Smith and company (including choreographer Baayork Lee, of the original A Chorus Line) are using a script revised by the late Stewart's sister, Francine Pascal. This version of the script has been seen regionally and in London.
Smith's Shaw staging presents the musical's silent film sequences live, with black-and-white costumes.
Previews began April 3 at the Festival Theatre, the flagship house of the festival in Niagara-on-the-Lake.
"Out of the silent movie era and the heady heights of 1920s Hollywood, Mack and Mabel chronicles a heart-wrenching love story in a series of flashbacks," according to festival notes. "Mack reminisces about his career from the sound stage of the studios he once dominated, beginning with the glory days of the Keystone Studios in 1910 when he first discovered Mabel, to his invention of the Keystone Cops – an iconic image often affiliated with silent-film comedy. Their tempestuous relationship continued throughout the years as each suffered both personal and professional highs and lows."
The cast includes Benedict Campbell as the legendary Mack Sennett and Glynis Ranney as film legend Mabel Normand, with Kawa Ada, Neil Barclay, Catherine Braund, Benedict Campbell, Katrina Reynolds, Jeff Irving, Patty Jamieson, Melanie Janzen, Jane Johanson, Gabrielle Jones, Chilina Kennedy, Jeff Madden, Peter Millard, Mike Nadajewski, Melanie Phillipson, Micheal Querin, Glynis Ranney, Kiera Sangster, Devon Tullock, Jay Turvey, Mark Uhre and William Vickers. The Mack and Mabel creative team includes designer William Schmuck, musical director Paul Sportelli, lighting designer Jock Munro and sound designer John Lott.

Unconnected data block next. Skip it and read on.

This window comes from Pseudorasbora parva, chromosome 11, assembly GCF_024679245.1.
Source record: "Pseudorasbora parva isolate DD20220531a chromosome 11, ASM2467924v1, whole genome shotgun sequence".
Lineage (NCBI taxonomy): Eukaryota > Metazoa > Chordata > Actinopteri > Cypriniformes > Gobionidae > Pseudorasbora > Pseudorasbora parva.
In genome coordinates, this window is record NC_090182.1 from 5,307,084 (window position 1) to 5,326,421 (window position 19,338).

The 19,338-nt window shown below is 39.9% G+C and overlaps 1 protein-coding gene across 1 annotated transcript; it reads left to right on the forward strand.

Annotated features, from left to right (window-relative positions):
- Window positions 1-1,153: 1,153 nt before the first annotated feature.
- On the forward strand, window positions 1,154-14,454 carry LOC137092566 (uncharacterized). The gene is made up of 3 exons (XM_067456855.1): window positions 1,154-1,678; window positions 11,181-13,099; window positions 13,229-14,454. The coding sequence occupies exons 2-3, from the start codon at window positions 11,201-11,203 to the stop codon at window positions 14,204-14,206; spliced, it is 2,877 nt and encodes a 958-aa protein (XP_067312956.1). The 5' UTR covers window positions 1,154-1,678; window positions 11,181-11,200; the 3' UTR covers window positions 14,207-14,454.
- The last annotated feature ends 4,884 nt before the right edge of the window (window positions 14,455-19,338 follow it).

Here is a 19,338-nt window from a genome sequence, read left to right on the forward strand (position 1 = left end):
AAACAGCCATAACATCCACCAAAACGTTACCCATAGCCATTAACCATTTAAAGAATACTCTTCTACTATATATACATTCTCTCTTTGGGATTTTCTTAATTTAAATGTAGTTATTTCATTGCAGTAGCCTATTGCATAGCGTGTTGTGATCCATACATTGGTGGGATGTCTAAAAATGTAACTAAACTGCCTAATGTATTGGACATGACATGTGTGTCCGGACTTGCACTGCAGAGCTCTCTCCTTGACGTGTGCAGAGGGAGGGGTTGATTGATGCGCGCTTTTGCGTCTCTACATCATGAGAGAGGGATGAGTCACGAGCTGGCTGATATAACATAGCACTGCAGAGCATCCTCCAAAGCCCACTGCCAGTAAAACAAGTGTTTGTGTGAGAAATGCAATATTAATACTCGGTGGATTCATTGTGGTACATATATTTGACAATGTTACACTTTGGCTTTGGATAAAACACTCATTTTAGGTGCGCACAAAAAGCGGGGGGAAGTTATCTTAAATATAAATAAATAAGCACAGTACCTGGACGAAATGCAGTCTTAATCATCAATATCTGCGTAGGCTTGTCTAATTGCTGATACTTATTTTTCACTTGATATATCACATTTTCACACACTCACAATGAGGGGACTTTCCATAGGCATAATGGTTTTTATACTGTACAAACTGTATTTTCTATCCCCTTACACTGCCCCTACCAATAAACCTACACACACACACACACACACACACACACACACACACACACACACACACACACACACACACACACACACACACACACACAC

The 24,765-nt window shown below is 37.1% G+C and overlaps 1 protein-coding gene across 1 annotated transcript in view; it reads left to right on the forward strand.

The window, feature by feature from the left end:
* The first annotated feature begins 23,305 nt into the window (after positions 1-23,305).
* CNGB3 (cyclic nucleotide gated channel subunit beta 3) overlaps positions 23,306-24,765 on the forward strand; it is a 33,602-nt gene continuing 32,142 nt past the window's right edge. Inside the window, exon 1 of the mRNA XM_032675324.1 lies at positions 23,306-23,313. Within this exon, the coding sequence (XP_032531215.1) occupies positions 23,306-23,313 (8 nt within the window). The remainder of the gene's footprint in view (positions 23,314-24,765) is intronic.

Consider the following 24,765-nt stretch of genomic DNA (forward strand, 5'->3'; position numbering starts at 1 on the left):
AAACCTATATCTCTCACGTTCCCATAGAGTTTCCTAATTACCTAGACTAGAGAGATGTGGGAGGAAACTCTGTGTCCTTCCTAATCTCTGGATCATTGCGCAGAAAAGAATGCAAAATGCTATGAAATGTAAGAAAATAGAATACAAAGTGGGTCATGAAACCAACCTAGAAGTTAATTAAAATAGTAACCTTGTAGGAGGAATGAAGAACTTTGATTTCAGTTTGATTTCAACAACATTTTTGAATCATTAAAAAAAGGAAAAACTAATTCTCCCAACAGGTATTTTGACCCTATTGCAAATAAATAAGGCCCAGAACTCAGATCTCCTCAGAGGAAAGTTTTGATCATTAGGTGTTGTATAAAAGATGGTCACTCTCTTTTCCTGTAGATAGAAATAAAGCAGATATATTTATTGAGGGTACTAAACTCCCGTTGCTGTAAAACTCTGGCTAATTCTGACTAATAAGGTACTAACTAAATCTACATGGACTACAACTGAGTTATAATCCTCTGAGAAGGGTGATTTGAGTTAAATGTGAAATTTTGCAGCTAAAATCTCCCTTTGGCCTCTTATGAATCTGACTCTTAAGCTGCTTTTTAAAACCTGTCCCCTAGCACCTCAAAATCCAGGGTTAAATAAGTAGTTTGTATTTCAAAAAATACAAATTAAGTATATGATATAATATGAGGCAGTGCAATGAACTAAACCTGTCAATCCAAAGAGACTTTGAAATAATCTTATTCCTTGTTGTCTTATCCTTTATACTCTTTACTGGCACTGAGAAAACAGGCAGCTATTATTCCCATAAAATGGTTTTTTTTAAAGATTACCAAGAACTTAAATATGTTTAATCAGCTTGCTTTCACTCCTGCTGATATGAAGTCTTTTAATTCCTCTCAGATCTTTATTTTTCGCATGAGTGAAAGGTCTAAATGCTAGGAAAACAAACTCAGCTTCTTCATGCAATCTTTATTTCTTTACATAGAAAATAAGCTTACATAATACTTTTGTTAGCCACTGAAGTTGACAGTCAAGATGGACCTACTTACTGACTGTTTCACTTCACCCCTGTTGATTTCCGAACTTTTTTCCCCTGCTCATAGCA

Performances continue in rep to Oct. 29.
Composer-lyricist Jerry Herman's score boasts "I Won't Send Roses," "Look What Happened to Mabel" and "Tap Your Troubles Away." A Broadway flop, the show nevertheless has a score cherished by fans (an original cast album spread the gospel of the songs, as did a 1990s London disc).
A major commercial revival in the U.S. has yet to transpire, despite a high-profile Los Angeles concert staging and a revival by Goodspeed Musicals. The show's uneasy mix of melodic, upbeat tunes and the professional and personal sourness/sadness of the characters has long bedeviled directors and frustrated audiences.
For more information, visit www.shawfest.com.